While the human toll of Russia’s aggression against Ukraine is horrific, it is a stark reminder to investors of the inherent volatility of emerging markets. In 2021, Russia was a top contributor to MSCI Emerging Market Index returns (despite its modest 3.6% weight) as Russian equities returned 19% on the back of higher oil prices as economies emerged from pandemic shutdowns.

A few short weeks later, Russia’s brutal invasion of Ukraine has been met with sanctions from the U.S., U.K., and EU and the shutdown of the Moscow Exchange. Deemed uninvestable, Russia has been removed from all MSCI and FTSE Russell emerging markets indices. Global investors held Russian assets worth approximately $170 billion and foreign holdings of Russian stocks totaled $86 billion at the end of 2021. Those assets were effectively frozen overnight and some steep write-downs may be on the horizon.

On the sidelines of Russian exposure

Our portfolios did not have direct exposure to Russia. Over the years, on occasion we have had a small weight – usually just one company, if any. We have been cautious on Russia for several reasons. From a style perspective, we focus on identifying companies that can deliver consistent and sustainable earnings growth. Part of this involves assessing the political and regulatory context in which they operate. Most Russian companies are not a fit. In Russia, the market is dominated by volatile energy and materials sectors; combined, they accounted for nearly 70% of the MSCI Russia index. Another 20% came from financial companies, and we believe caution is warranted when it comes to Russian banks.

More importantly, leading academics, political economists, and regional industry heads have repeatedly corroborated our view that under Russia’s authoritarian regime, companies are not truly independent, despite appearances. The lack of rule of law is a looming factor. For example, in 2003, motivated by political reasons, the government seized oil giant Yukos and arrested its head, Mikhail Khodorkovsky. A legal battle for shareholder compensation ensued and continues to this day. And it’s not as if Russia’s invasion of Ukraine is unprecedented – Russia has invaded countries before, and sanctions post the 2014 annexation of Crimea were hardly a deterrent.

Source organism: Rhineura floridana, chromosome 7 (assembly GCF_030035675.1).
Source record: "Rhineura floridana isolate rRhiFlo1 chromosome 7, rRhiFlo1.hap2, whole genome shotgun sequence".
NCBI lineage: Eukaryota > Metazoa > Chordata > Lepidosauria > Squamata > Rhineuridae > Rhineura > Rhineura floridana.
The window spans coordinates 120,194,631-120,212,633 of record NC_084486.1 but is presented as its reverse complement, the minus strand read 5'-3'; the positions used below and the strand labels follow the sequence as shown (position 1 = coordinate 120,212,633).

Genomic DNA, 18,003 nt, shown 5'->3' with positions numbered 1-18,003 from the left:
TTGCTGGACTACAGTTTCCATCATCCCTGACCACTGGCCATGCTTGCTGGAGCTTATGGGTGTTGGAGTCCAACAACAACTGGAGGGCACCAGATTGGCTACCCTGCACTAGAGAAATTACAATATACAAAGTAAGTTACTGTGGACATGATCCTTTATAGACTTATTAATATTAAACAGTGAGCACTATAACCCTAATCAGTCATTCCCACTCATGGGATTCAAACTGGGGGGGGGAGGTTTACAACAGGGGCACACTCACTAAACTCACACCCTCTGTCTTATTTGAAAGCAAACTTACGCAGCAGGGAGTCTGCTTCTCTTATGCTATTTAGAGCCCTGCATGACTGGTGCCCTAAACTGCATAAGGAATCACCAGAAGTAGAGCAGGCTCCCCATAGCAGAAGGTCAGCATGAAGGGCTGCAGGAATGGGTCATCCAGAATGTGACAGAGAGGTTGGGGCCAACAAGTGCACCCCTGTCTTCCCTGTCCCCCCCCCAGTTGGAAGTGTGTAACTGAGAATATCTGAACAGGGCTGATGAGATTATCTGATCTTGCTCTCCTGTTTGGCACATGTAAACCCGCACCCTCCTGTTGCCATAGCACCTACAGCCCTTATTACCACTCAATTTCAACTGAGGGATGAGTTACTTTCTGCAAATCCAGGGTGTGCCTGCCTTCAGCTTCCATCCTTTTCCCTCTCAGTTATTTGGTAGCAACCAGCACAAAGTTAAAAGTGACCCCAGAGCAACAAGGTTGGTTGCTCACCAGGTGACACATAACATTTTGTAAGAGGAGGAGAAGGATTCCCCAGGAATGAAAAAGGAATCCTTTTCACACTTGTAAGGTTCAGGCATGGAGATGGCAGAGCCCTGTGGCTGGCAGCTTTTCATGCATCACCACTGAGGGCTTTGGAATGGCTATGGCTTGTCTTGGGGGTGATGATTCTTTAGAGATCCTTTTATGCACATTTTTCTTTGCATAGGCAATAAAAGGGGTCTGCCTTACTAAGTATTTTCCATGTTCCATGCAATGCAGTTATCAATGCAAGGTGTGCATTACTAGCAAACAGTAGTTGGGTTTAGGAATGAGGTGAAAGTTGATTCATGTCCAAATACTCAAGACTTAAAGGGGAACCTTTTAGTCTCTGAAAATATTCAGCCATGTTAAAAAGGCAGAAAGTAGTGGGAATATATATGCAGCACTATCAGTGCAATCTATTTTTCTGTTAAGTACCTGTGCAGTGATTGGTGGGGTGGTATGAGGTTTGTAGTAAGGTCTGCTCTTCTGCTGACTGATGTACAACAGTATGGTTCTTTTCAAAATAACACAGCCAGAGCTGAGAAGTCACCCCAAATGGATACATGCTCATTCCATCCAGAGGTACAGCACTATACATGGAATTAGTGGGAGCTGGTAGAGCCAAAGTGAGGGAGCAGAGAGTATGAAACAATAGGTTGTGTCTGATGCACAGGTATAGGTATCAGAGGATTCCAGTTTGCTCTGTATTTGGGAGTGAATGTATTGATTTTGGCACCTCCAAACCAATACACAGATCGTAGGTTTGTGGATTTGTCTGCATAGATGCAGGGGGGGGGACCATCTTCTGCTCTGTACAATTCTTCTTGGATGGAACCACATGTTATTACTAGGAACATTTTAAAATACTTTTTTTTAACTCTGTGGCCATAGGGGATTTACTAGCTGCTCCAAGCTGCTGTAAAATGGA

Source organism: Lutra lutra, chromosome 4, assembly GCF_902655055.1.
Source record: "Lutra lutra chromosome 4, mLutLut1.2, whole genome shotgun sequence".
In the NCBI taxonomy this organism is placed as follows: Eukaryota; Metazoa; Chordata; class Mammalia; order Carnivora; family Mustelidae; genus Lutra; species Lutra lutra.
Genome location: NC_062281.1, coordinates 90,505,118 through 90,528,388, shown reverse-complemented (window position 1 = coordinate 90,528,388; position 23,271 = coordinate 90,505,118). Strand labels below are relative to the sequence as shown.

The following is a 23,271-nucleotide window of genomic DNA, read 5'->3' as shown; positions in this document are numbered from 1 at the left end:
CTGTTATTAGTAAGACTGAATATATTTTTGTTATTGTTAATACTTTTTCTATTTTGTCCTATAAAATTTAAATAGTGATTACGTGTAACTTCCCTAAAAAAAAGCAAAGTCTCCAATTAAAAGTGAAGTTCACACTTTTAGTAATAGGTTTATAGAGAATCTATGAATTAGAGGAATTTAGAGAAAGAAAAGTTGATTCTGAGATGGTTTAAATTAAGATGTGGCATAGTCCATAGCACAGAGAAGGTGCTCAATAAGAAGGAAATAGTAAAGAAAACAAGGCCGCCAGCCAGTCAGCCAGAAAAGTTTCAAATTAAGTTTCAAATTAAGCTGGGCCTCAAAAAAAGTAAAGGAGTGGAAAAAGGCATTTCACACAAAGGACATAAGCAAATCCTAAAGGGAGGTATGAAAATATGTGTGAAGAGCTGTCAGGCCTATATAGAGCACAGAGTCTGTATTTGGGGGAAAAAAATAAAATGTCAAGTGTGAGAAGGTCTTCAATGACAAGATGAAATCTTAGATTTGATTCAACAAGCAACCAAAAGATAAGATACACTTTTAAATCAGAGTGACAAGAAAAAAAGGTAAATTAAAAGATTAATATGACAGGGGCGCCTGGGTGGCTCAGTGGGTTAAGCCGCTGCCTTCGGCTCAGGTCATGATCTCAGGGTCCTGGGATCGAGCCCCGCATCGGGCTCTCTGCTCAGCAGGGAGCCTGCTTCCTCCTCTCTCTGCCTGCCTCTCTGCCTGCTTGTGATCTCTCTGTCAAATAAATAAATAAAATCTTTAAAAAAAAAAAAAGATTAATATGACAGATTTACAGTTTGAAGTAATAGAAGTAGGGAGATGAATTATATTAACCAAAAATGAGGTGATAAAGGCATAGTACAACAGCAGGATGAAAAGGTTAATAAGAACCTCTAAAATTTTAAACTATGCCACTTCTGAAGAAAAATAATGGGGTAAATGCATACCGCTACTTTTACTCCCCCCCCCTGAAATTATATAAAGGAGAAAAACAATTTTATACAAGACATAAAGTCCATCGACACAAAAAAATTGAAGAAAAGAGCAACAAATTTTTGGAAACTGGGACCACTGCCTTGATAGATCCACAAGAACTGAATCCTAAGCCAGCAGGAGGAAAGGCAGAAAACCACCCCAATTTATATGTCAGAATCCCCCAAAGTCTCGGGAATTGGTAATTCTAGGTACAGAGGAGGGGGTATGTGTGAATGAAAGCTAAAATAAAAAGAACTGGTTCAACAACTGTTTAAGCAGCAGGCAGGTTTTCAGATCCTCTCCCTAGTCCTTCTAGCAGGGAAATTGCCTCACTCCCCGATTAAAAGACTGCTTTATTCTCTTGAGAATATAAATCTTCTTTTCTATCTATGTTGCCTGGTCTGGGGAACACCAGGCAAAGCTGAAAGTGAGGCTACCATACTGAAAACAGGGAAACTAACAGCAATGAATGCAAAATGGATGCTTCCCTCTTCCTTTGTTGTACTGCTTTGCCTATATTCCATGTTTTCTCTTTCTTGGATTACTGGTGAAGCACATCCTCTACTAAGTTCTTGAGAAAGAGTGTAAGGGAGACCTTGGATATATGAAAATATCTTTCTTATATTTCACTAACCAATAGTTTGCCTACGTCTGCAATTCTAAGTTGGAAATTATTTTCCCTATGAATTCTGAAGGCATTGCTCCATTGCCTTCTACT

Figure 1: MSCI Russia Index | Sector Breakdown

MSCI Russia Index Sector Breakdown

Source: FactSet, as of December 31, 2021.

A stark reminder of the inherent volatility in emerging markets

The Russia-Ukraine crisis illustrates the inherent risks of emerging markets (EM) investing. Emerging markets offer a plethora of durable businesses with decades-long runways for growth and some world class companies. Volatility is the price of admission for participating in that growth yet is easily forgotten when markets are strong. And when things go south, the decline can be sharp.

Russia’s expulsion from EM indices is not without precedent. The MSCI Emerging Markets Index has removed countries before. Venezuela was a constituent until 2006. Argentina was added in May 2019, only to be removed at the end of 2021 (and reclassified as a standalone index) due to “severe and prolonged” capital controls implemented shortly after its admittance. Pakistan was also removed in late 2021 and reclassified as a frontier market.

Quality isn’t just about the company, but also the regulatory and political environment

China is another recent example of how quickly the tides can turn in emerging markets. Many investors who enjoyed the robust, linear returns China offered over the last several years were caught off guard in the second half of 2021 when President Xi Jinping’s regulatory crackdown reverberated across the region.

Beginning in the spring of 2021, the Chinese government advised more than a dozen IT companies that they may be required to “delink” their financial products businesses from their social media, gaming, and other operations. In July, private education companies were transformed into non-profit businesses overnight, sending some of those stocks tumbling. In addition, restrictions were placed on gaming companies to address their “negative influence on young people,” reducing near term visibility. Over the course of six months, China became the worst performing major market in the MSCI Emerging Market index, sliding 22% for the year.

We believe the motivations behind China’s regulatory crackdown were well telegraphed over many years. Although China’s GDP per capita has significantly improved over several decades and millions of people have been lifted out of poverty, income disparity has been persistent. Chinese leaders insisted numerous times that inequality above 0.40, as measured by the Gini coefficient1, was considered potentially destabilizing. The government’s social agenda and regulation to combat anti-competitive practices should not have come as a surprise.

Figure 2: China GDP per capita and inequality, 1981-2019

China GDP per capita and inequality, 1981-2019

Source: Data for Gini Coefficient 1985-2002 are from Lu and Perloff. Data for Gini Coefficient 2002-2019 are from National Bureau of Statistics of China. Data for GDP per capita in international dollars are from World Bank’s World Development Indicators database. As of February 11, 2021.